USS Mispillion AO-105

USS Mispillion AO-105

By Brian Stuckey

January 30, 2012

The U.S. Navy fleet oiler USS Mispillion (AO-105) is taking its “sad, final voyage,” according to Jessica A. York in the Vallejo, California Times-Herald. While most people have unlikely heard of the Mispillion, commissioned in 1945 following World War II, the Long Beach-based ship served honorably in both the Korean and Vietnam wars and was active in the U.S. Seventh Fleet until 1974 when the ship was transferred to the Military Sealift Command. The Mispillion finally retired in 1994 when she joined the “mothball” fleet at Suisun Bay in California.

I came aboard in September 1959 when the ship was moored at the Naval Station at Long Beach. The ship would soon deploy for the Western Pacific, or WestPac, as it was known in those days. In the meantime, we were busy getting the ship ready for what was my first deployment to Pearl Harbor and Sasebo, Japan. Our mission was to replenish fuel to aircraft carriers and other U.S. Navy ships at sea while carrying out dangerous exercises in the Pacific. Such operations were often carried out in the middle of the night without any visible lighting.

The Mispillion is leaving her berth at Suisun Bay and steaming to Texas for dismantling, according to the Times-Herald. For many of her erstwhile shipmates, including myself, the departure of the ship evokes memories of a bygone era when the ship sailed into foreign ports for “liberty call” following what were often long and arduous sea exercises. Sadly, many of the shipmates we knew and loved have gone to their long home. Although the “Mighty Miss,” as she was called, is sailing to her final destiny, the officers and men who served on her decks were proud to have been a part of her crew. She will not be forgotten.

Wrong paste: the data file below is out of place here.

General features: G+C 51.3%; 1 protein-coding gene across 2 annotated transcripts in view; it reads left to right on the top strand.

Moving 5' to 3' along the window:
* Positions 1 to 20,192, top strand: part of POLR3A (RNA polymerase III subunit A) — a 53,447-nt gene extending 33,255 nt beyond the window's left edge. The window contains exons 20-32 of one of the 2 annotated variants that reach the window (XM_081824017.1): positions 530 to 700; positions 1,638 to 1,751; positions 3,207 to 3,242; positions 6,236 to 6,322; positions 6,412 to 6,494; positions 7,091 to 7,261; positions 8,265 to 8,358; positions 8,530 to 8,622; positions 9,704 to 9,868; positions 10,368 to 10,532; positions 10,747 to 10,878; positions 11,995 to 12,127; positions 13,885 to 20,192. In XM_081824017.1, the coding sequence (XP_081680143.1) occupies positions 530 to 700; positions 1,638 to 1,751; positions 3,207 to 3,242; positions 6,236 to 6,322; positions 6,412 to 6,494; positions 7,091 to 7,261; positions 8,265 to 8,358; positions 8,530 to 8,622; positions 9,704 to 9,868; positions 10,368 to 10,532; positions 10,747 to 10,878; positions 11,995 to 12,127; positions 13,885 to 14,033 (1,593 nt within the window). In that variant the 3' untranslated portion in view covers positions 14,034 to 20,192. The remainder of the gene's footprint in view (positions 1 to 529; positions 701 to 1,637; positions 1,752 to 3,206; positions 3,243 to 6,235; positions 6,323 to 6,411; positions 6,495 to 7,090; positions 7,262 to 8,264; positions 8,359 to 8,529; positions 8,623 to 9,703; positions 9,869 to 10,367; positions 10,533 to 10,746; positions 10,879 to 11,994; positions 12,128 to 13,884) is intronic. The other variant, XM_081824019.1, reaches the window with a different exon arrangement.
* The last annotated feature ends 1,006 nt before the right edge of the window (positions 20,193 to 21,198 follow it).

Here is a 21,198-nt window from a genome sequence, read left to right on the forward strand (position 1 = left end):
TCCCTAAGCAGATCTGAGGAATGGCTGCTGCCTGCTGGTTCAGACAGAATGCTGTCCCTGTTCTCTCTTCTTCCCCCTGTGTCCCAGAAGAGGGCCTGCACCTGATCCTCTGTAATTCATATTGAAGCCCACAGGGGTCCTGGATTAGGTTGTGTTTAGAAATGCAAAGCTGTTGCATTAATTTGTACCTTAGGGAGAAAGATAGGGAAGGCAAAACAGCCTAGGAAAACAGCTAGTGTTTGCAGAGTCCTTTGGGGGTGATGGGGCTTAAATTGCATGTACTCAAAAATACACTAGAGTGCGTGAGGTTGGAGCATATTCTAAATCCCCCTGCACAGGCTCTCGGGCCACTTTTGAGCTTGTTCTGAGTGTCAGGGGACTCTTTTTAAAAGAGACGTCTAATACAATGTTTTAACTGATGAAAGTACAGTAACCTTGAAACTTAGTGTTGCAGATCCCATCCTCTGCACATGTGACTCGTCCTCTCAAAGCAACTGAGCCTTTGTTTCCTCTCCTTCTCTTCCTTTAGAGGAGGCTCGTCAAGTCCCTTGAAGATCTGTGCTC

2 thoughts on “USS Mispillion AO-105

  1. Keith Webster says:

    Seen a crew picture online and thought it looked familiar so I looked through my fathers pictures and there it was it was the identical picture and my dad is in the center top.


  2. Ron Ferrel says:

    I served aboard her from 1970-1972. Sad to see her and the DE-446 training ship both gone to scrap. At 75, it won’t be that much longer before that is my fate as well.


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